Gold held steady near a two-week high yesterday as world equities retreated after the International Monetary Fund (IMF) cut its global growth outlook ahead of the release of minutes from the US Federal Reserve’s March meeting.
Spot gold was unchanged at $1 303,73 an ounce at 1145 GMT, having touched its highest since March 28 on Tuesday at $1 306,09. US gold futures were flat at $1 307,80.
“It (gold) seems to be very much stuck at the moment . . . part of the issue is most of the developments haven’t really been much of a surprise to the market,” said Capital Economics analyst Ross Strachan, adding that the growth downgrade by the IMF was also widely anticipated.
Gold was also supported by central bank purchases and a significant move lower in US equity markets will boost prices, Strachan said.
The IMF had said on Tuesday that the global economy is slowing more than expected and a sharp downturn could require world leaders to coordinate stimulus measures.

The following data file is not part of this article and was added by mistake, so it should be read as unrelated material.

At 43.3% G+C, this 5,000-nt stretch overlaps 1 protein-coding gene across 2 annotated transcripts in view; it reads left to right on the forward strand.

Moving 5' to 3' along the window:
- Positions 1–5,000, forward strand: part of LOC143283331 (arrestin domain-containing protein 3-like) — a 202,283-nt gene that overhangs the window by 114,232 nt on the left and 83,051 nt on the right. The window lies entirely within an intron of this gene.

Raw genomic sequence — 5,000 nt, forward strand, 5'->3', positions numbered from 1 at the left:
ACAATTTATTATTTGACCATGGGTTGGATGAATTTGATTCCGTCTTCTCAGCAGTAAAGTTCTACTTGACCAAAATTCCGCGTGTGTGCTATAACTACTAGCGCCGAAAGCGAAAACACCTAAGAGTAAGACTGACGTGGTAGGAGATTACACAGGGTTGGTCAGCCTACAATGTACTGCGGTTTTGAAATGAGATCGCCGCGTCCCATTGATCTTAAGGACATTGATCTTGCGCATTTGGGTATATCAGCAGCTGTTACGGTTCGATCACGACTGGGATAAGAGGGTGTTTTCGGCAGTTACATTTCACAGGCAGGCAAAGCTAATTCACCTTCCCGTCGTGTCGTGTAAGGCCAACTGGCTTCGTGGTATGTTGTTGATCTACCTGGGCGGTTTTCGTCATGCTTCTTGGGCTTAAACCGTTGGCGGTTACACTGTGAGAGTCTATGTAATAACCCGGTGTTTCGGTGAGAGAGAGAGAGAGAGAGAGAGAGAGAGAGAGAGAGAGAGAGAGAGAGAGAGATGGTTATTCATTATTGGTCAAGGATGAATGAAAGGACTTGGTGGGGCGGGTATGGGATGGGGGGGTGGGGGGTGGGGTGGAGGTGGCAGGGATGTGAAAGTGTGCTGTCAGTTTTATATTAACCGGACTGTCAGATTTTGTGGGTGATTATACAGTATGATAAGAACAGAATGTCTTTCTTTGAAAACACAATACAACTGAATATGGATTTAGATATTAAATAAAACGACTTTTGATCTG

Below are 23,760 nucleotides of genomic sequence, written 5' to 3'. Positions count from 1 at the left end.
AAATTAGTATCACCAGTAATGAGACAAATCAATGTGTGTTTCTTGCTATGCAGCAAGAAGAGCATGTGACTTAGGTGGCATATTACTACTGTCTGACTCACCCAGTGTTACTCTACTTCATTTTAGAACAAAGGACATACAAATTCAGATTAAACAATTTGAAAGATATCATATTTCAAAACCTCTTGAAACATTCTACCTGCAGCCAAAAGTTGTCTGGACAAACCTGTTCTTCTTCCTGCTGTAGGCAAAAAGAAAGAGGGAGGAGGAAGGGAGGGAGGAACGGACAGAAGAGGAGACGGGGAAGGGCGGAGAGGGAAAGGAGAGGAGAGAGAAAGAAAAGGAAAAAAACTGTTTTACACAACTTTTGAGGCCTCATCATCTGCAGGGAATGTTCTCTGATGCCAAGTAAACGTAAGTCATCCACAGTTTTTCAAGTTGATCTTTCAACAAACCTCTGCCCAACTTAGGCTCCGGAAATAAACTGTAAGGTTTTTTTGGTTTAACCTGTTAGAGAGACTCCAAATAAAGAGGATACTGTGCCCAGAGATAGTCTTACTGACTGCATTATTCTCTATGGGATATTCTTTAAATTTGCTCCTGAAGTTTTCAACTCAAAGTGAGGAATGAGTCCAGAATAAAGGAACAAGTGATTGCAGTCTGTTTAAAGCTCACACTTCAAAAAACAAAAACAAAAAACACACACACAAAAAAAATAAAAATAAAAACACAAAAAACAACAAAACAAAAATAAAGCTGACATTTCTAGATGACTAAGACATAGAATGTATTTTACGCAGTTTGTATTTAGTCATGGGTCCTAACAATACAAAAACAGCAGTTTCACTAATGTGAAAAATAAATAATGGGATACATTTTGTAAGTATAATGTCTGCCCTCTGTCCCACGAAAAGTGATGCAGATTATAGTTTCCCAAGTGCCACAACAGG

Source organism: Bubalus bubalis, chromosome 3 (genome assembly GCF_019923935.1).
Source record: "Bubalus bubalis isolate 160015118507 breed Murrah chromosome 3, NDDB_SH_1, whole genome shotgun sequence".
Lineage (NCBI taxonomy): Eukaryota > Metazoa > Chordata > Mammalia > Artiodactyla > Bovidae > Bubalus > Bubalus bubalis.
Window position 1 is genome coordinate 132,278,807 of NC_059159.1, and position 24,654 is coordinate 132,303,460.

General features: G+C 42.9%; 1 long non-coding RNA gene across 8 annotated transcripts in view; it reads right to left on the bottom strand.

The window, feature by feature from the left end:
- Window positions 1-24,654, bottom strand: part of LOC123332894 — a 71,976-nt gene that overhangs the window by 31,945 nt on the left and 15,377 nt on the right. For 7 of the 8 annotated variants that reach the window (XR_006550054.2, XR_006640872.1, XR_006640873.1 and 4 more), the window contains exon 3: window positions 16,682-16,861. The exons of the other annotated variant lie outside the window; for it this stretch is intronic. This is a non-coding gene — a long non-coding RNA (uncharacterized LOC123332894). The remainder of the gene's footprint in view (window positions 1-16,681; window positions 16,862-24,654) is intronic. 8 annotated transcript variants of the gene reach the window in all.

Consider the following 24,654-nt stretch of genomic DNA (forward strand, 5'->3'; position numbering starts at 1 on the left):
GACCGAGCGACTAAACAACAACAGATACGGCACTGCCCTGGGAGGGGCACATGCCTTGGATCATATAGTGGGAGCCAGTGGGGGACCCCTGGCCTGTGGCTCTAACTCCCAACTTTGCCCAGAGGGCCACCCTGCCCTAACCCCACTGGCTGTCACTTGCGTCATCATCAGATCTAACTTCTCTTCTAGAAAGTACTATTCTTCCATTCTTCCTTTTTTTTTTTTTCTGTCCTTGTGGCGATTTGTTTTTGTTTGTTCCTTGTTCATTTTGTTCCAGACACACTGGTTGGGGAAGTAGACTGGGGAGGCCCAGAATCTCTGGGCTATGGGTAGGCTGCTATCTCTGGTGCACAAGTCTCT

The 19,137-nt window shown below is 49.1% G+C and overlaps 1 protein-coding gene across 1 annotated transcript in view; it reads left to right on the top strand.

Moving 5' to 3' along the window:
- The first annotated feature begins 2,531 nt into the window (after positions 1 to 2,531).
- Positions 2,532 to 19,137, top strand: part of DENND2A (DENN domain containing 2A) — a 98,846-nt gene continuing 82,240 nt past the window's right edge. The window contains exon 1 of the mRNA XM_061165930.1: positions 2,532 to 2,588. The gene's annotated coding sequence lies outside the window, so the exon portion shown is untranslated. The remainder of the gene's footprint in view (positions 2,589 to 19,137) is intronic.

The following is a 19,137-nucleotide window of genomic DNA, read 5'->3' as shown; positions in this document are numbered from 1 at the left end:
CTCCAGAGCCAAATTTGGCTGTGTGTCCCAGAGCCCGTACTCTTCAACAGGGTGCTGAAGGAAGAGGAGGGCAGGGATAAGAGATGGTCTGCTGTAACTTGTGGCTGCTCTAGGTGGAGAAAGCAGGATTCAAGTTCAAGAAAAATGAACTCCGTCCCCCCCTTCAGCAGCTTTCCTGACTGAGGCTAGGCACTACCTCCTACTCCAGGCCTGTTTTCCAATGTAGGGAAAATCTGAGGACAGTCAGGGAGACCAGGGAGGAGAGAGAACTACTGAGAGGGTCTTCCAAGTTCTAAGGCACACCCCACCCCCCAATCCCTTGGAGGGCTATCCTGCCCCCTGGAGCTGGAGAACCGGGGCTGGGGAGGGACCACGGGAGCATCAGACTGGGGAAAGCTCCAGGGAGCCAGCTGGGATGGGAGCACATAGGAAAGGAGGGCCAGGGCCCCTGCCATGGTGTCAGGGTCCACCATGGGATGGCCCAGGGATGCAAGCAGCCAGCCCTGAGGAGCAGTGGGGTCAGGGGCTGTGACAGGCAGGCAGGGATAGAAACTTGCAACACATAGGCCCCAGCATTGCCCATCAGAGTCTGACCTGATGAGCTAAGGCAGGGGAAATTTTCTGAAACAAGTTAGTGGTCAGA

Central banks around the world were increasing their gold stockpiles, with China raising its reserves for a fourth straight month in March.
Gold is widely viewed as a safe investment during times of political and economic uncertainty.
A recent rally in global shares stalled as US President Donald Trump threatened more tariffs against the European Union, though the prospect of stimulus measures from the European Central Bank (ECB) kept them from falling too far.
“The dollar is not doing too much at the moment . . . that has sort of reduced volatility in gold prices in the short term. But the longer term outlook is fairly constructive for gold,” said ING analyst Warren Patterson.